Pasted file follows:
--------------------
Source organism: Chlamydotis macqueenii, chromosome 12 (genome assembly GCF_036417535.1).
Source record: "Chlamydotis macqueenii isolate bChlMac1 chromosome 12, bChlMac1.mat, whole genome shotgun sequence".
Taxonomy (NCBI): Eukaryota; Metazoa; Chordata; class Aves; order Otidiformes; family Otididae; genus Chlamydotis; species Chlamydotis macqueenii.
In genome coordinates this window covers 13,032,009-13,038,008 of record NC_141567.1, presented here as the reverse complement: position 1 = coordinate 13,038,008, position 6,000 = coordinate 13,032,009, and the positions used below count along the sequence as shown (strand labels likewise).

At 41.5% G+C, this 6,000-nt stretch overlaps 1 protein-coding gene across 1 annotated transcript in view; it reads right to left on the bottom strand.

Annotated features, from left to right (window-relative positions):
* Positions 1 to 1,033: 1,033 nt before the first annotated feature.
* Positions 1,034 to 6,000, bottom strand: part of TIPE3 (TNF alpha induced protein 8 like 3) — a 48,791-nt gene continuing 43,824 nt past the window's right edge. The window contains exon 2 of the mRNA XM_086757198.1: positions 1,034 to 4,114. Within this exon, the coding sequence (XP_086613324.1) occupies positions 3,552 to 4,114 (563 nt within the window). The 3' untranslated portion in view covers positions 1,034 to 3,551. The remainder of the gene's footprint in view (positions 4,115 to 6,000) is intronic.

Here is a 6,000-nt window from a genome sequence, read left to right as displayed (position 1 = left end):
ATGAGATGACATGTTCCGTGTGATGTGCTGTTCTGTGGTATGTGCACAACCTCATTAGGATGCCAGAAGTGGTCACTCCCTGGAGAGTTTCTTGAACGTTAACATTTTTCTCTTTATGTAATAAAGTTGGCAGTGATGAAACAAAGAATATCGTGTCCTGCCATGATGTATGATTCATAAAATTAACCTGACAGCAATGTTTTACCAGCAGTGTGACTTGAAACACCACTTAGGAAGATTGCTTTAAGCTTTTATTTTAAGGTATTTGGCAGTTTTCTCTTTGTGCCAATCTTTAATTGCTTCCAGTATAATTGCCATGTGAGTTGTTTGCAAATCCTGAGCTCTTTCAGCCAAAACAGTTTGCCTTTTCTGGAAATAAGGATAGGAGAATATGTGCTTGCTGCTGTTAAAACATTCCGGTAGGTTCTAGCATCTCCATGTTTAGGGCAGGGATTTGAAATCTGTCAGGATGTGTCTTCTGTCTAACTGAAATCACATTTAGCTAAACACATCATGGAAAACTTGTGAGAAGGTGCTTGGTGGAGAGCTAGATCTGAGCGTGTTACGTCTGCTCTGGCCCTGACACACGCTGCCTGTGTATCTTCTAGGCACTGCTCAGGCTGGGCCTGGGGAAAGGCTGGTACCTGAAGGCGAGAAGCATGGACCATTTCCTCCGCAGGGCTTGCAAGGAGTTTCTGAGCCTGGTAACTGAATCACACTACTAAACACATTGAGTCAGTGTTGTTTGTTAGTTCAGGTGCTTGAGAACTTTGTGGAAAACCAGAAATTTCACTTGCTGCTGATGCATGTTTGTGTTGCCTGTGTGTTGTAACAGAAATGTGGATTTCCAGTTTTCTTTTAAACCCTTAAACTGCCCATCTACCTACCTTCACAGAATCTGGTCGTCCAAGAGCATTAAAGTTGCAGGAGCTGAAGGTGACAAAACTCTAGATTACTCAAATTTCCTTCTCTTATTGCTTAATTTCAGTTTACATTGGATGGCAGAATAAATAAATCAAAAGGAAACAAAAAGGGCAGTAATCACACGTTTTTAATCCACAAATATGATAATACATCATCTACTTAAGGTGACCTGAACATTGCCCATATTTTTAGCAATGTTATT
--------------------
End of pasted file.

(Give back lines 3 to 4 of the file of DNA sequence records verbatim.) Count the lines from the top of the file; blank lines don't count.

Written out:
Taxonomy (NCBI): Eukaryota; Metazoa; Chordata; class Aves; order Otidiformes; family Otididae; genus Chlamydotis; species Chlamydotis macqueenii.
In genome coordinates this window covers 13,032,009-13,038,008 of record NC_141567.1, presented here as the reverse complement: position 1 = coordinate 13,038,008, position 6,000 = coordinate 13,032,009, and the positions used below count along the sequence as shown (strand labels likewise).